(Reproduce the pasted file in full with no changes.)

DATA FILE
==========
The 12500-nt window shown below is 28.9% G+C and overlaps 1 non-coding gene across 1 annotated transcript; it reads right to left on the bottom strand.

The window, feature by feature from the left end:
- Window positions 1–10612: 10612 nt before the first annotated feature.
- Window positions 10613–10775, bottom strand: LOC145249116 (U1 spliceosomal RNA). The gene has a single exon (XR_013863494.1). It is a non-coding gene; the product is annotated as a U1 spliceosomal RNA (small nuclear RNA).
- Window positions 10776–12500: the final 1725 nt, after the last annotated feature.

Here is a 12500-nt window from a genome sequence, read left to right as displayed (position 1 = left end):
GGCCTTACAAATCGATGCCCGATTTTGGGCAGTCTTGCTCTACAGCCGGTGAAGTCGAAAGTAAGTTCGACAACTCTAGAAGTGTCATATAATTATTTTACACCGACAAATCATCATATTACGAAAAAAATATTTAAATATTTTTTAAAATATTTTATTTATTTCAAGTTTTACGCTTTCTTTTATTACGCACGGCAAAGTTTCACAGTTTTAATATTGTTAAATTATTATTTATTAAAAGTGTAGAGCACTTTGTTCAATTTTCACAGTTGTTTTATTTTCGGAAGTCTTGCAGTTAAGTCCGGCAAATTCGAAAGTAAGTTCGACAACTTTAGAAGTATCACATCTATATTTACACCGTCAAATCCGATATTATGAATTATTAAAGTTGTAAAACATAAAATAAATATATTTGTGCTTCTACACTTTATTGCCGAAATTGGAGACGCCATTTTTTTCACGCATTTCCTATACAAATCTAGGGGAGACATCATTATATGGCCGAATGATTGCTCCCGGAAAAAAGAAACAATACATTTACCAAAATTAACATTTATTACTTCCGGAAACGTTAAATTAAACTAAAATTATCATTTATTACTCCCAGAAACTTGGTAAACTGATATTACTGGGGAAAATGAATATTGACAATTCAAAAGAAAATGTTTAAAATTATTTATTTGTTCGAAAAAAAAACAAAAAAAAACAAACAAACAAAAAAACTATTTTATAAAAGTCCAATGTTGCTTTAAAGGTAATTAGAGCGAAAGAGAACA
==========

The 12500-nt window shown below is 28.9% G+C and overlaps 1 non-coding gene across 1 annotated transcript; it reads right to left on the bottom strand.

The window, feature by feature from the left end:
- Window positions 1–10612: 10612 nt before the first annotated feature.
- Window positions 10613–10775, bottom strand: LOC145249116 (U1 spliceosomal RNA). The gene has a single exon (XR_013863494.1). It is a non-coding gene; the product is annotated as a U1 spliceosomal RNA (small nuclear RNA).
- Window positions 10776–12500: the final 1725 nt, after the last annotated feature.

Here is a 12500-nt window from a genome sequence, read left to right as displayed (position 1 = left end):
GGCCTTACAAATCGATGCCCGATTTTGGGCAGTCTTGCTCTACAGCCGGTGAAGTCGAAAGTAAGTTCGACAACTCTAGAAGTGTCATATAATTATTTTACACCGACAAATCATCATATTACGAAAAAAATATTTAAATATTTTTTAAAATATTTTATTTATTTCAAGTTTTACGCTTTCTTTTATTACGCACGGCAAAGTTTCACAGTTTTAATATTGTTAAATTATTATTTATTAAAAGTGTAGAGCACTTTGTTCAATTTTCACAGTTGTTTTATTTTCGGAAGTCTTGCAGTTAAGTCCGGCAAATTCGAAAGTAAGTTCGACAACTTTAGAAGTATCACATCTATATTTACACCGTCAAATCCGATATTATGAATTATTAAAGTTGTAAAACATAAAATAAATATATTTGTGCTTCTACACTTTATTGCCGAAATTGGAGACGCCATTTTTTTCACGCATTTCCTATACAAATCTAGGGGAGACATCATTATATGGCCGAATGATTGCTCCCGGAAAAAAGAAACAATACATTTACCAAAATTAACATTTATTACTTCCGGAAACGTTAAATTAAACTAAAATTATCATTTATTACTCCCAGAAACTTGGTAAACTGATATTACTGGGGAAAATGAATATTGACAATTCAAAAGAAAATGTTTAAAATTATTTATTTGTTCGAAAAAAAAACAAAAAAAAACAAACAAACAAAAAAACTATTTTATAAAAGTCCAATGTTGCTTTAAAGGTAATTAGAGCGAAAGAGAACA